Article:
Some of the beluga whale's most distinguishing physical features are its white or light coloring and uniquely shaped head, which is broad and round with a big forehead. This whale primarily lives in arctic and sub-arctic environments.
According to the World Wildlife Foundation, a beluga whale is capable of diving up to 25 minutes at once and can dive down to approximately 800 meters. The whale has 5 inches of blubber to help it survive and move through icy sea waters. Beluga whales have teeth, and they maintain a healthy ecosystem by eating common marine species, which keeps those population counts under control. Examples include shrimp, mussels, crabs, clams and snails.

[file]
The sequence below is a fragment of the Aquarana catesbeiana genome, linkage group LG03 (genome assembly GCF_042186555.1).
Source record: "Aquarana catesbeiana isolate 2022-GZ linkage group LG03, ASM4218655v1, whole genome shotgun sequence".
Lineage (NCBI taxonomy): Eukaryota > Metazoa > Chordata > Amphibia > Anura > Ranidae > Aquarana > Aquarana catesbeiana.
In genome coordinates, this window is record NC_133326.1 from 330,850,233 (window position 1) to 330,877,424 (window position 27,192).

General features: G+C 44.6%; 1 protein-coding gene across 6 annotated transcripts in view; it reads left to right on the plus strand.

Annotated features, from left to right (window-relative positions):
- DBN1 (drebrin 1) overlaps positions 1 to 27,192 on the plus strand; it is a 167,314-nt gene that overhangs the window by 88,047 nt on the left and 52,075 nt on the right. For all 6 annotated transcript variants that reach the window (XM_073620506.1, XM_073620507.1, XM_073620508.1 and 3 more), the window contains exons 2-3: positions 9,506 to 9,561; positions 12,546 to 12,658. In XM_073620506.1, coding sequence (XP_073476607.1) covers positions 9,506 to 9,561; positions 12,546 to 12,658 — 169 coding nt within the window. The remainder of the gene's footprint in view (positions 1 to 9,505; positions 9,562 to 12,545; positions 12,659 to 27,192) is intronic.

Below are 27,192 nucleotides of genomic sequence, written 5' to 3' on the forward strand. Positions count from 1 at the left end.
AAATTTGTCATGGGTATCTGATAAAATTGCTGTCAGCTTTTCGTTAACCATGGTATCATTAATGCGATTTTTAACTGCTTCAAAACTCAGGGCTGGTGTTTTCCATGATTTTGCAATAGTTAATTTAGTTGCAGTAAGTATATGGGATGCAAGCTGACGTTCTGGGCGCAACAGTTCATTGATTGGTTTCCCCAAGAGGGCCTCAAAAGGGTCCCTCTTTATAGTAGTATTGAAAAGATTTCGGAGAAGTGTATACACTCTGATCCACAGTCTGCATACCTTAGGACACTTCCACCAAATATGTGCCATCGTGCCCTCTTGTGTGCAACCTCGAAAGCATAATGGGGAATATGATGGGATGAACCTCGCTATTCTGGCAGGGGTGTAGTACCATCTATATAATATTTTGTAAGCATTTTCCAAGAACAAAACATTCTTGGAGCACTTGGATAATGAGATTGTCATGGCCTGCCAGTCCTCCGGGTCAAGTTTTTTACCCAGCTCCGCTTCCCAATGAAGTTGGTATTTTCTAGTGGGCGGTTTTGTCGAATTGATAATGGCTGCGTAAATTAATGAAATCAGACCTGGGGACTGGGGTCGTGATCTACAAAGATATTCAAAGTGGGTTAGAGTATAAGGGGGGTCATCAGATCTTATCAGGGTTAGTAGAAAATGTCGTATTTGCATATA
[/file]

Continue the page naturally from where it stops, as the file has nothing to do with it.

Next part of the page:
Defenders of Wildlife notes that adult beluga whales can weigh up to 3,000 pounds and grow to be 15 feet long. Females generally grow to 14 feet long and weigh closer to 2,000 pounds. The average lifespan for the beluga whale is between 30 and 50 years. When traveling, these whales form groups with anywhere from a few whales to hundreds. Belugas typically stay close to shore or head out to the open sea.
The beluga whale can swim backwards and is known as being a very vocal whale. In fact, their vocal nature earned these whales the nickname "sea canaries." This whale can turn its head up, down and from side to side, as its neck vertebrae is not fused together.